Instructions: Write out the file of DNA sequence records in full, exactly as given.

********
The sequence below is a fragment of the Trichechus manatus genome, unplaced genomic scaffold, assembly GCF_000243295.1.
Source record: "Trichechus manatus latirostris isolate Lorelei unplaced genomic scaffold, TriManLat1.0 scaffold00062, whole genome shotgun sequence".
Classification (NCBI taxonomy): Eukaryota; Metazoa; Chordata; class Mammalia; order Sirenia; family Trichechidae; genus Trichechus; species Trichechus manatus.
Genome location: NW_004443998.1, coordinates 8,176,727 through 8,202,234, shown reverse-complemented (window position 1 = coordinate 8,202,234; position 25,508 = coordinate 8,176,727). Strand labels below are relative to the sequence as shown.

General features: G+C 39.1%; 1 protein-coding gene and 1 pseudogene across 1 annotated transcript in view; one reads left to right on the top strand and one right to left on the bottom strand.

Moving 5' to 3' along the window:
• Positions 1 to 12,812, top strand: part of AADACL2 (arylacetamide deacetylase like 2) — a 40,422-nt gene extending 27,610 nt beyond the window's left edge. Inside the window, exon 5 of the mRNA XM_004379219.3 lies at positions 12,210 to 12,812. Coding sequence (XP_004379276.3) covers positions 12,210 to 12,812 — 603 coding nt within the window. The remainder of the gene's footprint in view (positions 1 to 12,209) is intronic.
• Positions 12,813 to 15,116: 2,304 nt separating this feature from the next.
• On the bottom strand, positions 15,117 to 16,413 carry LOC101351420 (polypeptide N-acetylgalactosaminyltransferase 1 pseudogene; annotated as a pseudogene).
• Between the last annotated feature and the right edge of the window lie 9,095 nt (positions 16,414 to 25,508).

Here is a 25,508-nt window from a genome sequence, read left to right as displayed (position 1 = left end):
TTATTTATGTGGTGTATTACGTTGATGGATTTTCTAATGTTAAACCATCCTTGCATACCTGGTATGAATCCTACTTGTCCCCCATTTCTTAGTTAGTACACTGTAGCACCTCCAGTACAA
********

The sequence below is a fragment of the Trichechus manatus genome, unplaced genomic scaffold, assembly GCF_000243295.1.
Source record: "Trichechus manatus latirostris isolate Lorelei unplaced genomic scaffold, TriManLat1.0 scaffold00062, whole genome shotgun sequence".
Classification (NCBI taxonomy): Eukaryota; Metazoa; Chordata; class Mammalia; order Sirenia; family Trichechidae; genus Trichechus; species Trichechus manatus.
Genome location: NW_004443998.1, coordinates 8,176,727 through 8,202,234, shown reverse-complemented (window position 1 = coordinate 8,202,234; position 25,508 = coordinate 8,176,727). Strand labels below are relative to the sequence as shown.

General features: G+C 39.1%; 1 protein-coding gene and 1 pseudogene across 1 annotated transcript in view; one reads left to right on the top strand and one right to left on the bottom strand.

Moving 5' to 3' along the window:
• Positions 1 to 12,812, top strand: part of AADACL2 (arylacetamide deacetylase like 2) — a 40,422-nt gene extending 27,610 nt beyond the window's left edge. Inside the window, exon 5 of the mRNA XM_004379219.3 lies at positions 12,210 to 12,812. Coding sequence (XP_004379276.3) covers positions 12,210 to 12,812 — 603 coding nt within the window. The remainder of the gene's footprint in view (positions 1 to 12,209) is intronic.
• Positions 12,813 to 15,116: 2,304 nt separating this feature from the next.
• On the bottom strand, positions 15,117 to 16,413 carry LOC101351420 (polypeptide N-acetylgalactosaminyltransferase 1 pseudogene; annotated as a pseudogene).
• Between the last annotated feature and the right edge of the window lie 9,095 nt (positions 16,414 to 25,508).

Here is a 25,508-nt window from a genome sequence, read left to right as displayed (position 1 = left end):
TTATTTATGTGGTGTATTACGTTGATGGATTTTCTAATGTTAAACCATCCTTGCATACCTGGTATGAATCCTACTTGTCCCCCATTTCTTAGTTAGTACACTGTAGCACCTCCAGTACAA